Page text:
We need to talk about “Cancel Culture”

It’s time we cancel this toxic movement

Defined by The Telegraph as ‘Most simply, to cancel someone is to reject them, to ignore, to publicly oppose their views or actions and to deprive them of time and attention – and, sometimes, their ability to make a living’, “cancel culture” has become one of the most pressing and controversial topics of 2020, with a number of high-profile celebrities such as J.K. Rowling and Johnny Depp being victimised by the wave of “cancel culture”.

Most simply, to cancel someone is to reject them, to ignore, to publicly oppose their views or actions and to deprive them of time and attention – and, sometimes, their ability to make a living

The Telegraph, July 2020

As is symptomatic of opinions in the internet age, “cancel culture” has arisen as a result of the divisions found everywhere in the twentieth-century. No longer contented with compromise or peaceable disagreements, we live in a time of absolutes, a depressing, erroneous moment when those who are seen as immoral or who do not live up to standards of other “woke” individuals are cancelled, many times for simply voicing their own opinions.

Take J.K. Rowling, for instance, a world-renowned author and mother of the most influential children’s novels in recent memory. After controversial comments regarding transgender identity made on Twitter saw the Harry Potter author lambasted and “cancelled” merely for attempting to create a dialogue around what the word woman means in 2020 and how it is still – despite what many would say – closely linked to our biology rather than personal preference according to Rowling, saw some lose their minds.

Outrage ensued and as is to be expected on the internet, calls were made to demonise the author, depriving her of her voice, her income and way of life. Herein lies the toxicity of “cancel culture”; with what begins as an honest attempt to hold both the powerful and powerless alike to account for their words and actions has evolved into an insidious, unrelenting movement with the intention of tearing down any who worldview differ from their own.

As I watch these scandals unfold, all I find myself asking is, what has happened to forgiveness? What has happened to second chances? Or reformation for that fact? Of course, with cases such as Harvey Weinstein and Bill Cosby that brought about the #MeeToo movement and the need to demonise and decry such individuals is clear. Those who abuse and divide on an industrial scale are worthy of being cancelled. By all means, they and their kind should never have the limelight again and never have access to a platform that allows them to justify their actions or repeat them.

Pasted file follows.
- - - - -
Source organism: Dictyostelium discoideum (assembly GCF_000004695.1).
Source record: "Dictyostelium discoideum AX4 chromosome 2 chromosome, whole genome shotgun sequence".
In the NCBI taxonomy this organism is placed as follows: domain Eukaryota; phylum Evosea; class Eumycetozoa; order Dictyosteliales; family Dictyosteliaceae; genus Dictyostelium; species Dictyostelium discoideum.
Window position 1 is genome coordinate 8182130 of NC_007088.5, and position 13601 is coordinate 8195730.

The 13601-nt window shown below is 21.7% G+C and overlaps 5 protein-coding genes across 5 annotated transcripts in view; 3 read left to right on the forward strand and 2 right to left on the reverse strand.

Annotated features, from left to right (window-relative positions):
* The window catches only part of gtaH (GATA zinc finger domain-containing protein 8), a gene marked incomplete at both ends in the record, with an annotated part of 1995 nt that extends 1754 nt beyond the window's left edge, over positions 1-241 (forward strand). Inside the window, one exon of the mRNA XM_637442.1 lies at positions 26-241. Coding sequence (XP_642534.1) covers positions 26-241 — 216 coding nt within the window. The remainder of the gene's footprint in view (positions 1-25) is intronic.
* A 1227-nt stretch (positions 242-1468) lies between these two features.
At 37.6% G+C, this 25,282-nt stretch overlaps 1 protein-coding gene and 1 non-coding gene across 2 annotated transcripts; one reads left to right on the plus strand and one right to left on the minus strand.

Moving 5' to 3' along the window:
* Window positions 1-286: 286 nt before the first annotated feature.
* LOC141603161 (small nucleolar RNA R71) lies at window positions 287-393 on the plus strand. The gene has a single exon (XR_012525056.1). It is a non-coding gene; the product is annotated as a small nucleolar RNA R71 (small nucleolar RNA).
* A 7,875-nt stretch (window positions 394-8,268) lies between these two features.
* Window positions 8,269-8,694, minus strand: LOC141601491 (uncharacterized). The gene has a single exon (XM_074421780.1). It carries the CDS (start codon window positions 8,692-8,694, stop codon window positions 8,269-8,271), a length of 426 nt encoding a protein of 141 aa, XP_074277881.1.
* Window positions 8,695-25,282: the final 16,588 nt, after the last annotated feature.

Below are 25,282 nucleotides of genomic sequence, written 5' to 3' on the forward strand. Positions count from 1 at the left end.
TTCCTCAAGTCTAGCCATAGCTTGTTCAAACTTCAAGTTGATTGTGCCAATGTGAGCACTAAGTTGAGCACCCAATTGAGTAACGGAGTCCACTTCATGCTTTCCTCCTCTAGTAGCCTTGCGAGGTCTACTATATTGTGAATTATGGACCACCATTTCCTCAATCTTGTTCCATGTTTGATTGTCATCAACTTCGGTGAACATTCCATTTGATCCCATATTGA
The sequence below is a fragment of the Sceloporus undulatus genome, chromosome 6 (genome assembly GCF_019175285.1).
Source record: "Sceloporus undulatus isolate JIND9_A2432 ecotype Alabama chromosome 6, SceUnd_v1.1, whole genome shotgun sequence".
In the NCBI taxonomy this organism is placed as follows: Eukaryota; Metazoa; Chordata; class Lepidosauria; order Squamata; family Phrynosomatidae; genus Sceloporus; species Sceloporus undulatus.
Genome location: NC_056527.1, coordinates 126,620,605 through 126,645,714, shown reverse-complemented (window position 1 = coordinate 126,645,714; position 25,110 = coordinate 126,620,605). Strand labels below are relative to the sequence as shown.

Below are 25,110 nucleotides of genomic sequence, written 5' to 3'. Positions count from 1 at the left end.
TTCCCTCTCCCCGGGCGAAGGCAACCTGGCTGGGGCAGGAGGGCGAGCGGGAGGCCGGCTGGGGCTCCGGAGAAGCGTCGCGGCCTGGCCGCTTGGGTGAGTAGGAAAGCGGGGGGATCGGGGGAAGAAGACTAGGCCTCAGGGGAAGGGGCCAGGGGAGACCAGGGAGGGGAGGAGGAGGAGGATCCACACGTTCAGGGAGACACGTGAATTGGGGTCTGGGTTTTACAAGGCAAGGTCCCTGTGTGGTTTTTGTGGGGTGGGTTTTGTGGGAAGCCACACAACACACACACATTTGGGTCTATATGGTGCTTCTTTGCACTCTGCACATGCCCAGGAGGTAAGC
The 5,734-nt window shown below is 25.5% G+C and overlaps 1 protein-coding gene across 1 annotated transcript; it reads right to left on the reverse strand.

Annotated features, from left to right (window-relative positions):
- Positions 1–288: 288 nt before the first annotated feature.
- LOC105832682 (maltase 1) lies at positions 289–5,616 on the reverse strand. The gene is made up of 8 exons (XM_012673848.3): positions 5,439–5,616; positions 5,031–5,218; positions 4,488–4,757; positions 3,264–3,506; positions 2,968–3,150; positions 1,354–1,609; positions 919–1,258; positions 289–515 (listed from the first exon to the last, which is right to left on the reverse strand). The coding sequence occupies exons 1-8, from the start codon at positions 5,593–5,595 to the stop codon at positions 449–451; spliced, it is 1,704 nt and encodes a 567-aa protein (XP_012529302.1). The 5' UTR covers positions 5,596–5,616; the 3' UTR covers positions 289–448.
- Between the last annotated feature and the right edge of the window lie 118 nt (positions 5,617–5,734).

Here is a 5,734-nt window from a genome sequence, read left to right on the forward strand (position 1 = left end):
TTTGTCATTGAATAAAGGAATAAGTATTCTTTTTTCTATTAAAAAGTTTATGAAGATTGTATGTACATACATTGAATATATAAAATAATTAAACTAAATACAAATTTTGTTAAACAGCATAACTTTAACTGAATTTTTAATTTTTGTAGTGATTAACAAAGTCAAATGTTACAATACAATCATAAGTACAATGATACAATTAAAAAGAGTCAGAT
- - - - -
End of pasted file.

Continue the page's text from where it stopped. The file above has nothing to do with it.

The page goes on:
Yet we cannot seem to differentiate between the most severe offenders and those who are more deserving of our time, patience and forgiveness. “Cancel culture” in and of itself, is not an entirely redundant tool for marginalizing those who show blatant disregard for the norms and values we hold dear. Weinstein should be cancelled, so should Cosby, but Rowling? Johnny Depp? Those whose mistakes are either not mistakes merely their own opinions or those whose crimes and guilt remain ambiguous? Those individuals should be treated with more care, not merely deleted, ignored and alienated by keyboard warriors Hell-bent on turning the internet into their personal woke Utopian vision.

Why should we, celebrities and the public alike, be forced to live in a conformist nightmare where any wrong word can destabilise our entire lives. Careers ruined in the space of a Tweet, lives ended with one misinterpreted sentence, this madness has to end. At the end of everything, I think we have all forgotten one of life’s most important and valuable skills, forgiveness. So the next time you see something online that you might disagree with, or think is offensive, remember, it isn’t going to kill you. Sticks and stones may break your bones, but words are never worth cancelling something over.

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